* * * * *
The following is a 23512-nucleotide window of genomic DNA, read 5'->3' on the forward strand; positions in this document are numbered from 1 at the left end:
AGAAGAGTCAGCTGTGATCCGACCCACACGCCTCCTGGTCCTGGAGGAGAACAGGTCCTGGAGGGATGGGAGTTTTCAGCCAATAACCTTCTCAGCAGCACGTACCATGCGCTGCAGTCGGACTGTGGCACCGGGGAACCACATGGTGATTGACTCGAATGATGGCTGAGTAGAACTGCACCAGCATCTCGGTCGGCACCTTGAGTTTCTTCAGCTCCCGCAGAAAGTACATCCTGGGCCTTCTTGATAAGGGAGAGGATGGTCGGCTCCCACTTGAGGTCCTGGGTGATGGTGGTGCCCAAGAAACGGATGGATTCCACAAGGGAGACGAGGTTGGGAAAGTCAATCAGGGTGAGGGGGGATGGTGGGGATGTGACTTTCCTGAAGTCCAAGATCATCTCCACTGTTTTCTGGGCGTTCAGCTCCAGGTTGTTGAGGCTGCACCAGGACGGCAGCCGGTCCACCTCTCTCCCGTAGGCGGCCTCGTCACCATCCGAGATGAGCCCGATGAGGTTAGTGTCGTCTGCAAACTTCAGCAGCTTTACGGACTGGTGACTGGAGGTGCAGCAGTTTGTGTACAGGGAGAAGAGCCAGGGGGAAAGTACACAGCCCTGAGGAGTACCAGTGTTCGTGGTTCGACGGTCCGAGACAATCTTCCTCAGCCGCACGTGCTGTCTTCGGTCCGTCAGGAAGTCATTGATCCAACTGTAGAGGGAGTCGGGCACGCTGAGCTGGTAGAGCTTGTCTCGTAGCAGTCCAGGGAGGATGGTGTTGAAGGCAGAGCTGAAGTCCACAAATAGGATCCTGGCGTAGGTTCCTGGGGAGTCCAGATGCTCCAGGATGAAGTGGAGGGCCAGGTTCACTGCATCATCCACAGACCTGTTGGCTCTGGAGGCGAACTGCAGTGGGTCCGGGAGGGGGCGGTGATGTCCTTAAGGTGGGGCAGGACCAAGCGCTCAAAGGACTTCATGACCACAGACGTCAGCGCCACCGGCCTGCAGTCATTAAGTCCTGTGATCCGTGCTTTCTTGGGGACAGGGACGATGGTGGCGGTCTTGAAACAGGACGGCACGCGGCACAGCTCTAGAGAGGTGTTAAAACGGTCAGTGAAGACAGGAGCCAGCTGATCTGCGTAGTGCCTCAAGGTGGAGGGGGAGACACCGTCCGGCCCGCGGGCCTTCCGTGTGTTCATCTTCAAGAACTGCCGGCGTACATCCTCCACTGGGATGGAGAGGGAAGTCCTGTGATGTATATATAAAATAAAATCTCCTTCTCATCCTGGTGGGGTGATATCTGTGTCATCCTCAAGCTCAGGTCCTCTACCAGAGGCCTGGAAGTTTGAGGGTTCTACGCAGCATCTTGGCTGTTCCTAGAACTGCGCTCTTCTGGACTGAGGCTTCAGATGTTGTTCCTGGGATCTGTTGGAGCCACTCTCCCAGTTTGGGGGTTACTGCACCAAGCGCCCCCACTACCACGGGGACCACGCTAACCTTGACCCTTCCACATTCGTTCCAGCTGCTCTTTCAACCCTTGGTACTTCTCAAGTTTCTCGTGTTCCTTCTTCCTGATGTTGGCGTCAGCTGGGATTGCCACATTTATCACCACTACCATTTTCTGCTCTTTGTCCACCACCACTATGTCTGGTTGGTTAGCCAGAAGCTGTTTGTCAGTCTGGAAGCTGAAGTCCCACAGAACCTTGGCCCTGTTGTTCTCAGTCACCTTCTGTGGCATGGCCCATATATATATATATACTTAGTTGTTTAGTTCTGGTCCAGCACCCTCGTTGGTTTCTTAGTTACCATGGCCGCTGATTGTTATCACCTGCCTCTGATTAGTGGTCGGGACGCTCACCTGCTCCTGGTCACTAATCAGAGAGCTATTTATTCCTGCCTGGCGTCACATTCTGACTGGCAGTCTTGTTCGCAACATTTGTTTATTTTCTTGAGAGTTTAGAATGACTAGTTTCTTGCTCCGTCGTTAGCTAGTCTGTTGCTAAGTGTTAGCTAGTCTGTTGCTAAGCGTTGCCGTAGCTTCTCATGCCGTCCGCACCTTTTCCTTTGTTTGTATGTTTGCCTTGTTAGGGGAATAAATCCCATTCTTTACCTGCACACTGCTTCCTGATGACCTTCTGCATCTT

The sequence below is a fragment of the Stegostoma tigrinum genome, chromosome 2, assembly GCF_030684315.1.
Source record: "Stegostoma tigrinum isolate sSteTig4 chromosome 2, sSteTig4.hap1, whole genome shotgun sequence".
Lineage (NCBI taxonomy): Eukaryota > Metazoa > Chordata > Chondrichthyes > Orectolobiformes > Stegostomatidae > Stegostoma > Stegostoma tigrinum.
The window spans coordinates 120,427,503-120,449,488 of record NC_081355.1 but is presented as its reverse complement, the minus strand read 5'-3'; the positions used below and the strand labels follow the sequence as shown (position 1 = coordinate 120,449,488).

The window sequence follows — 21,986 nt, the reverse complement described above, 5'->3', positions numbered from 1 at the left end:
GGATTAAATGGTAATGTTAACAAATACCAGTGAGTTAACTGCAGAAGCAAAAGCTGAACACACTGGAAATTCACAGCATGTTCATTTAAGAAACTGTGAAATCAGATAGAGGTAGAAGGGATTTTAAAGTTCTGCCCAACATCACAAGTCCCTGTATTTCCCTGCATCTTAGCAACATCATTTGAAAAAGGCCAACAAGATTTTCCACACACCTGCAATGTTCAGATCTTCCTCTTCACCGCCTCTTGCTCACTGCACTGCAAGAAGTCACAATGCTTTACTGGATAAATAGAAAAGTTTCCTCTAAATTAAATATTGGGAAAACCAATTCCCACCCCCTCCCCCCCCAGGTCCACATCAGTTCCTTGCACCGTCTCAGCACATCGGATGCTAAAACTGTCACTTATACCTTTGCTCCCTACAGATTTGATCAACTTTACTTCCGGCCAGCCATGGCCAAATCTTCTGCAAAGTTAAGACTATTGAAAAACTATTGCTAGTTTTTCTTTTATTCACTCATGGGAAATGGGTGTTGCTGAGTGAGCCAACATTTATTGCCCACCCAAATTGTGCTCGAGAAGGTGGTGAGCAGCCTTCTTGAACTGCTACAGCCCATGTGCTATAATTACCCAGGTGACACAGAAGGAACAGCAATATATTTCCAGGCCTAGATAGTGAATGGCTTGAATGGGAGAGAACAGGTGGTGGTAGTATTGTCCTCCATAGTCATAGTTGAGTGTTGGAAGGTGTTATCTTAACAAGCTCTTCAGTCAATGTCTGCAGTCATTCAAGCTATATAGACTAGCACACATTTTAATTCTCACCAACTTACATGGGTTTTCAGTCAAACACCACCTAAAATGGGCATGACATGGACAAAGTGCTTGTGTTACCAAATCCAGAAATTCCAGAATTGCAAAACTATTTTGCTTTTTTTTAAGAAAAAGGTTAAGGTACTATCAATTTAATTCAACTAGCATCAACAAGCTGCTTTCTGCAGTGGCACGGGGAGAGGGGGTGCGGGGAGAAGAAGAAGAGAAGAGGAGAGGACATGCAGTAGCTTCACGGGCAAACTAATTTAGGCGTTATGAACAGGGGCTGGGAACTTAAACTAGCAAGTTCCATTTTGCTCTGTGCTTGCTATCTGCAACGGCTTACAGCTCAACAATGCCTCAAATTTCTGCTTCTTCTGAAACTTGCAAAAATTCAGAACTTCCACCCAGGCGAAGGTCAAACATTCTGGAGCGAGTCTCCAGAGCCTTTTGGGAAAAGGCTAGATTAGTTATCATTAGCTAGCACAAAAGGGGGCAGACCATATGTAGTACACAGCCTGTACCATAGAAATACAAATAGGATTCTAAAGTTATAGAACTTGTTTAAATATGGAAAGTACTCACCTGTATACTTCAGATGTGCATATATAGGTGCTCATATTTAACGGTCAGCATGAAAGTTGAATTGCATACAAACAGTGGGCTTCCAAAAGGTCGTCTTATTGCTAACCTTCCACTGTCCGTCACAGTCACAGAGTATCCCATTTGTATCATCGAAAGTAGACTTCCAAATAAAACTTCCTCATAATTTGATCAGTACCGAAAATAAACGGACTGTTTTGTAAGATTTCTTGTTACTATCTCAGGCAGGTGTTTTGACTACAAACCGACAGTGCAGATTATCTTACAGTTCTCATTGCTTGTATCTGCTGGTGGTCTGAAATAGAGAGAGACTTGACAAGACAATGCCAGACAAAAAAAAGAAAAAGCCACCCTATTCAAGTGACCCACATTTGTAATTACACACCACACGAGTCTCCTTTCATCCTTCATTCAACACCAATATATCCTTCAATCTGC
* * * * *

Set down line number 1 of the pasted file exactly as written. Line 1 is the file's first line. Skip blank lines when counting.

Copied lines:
The following is a 23512-nucleotide window of genomic DNA, read 5'->3' on the forward strand; positions in this document are numbered from 1 at the left end: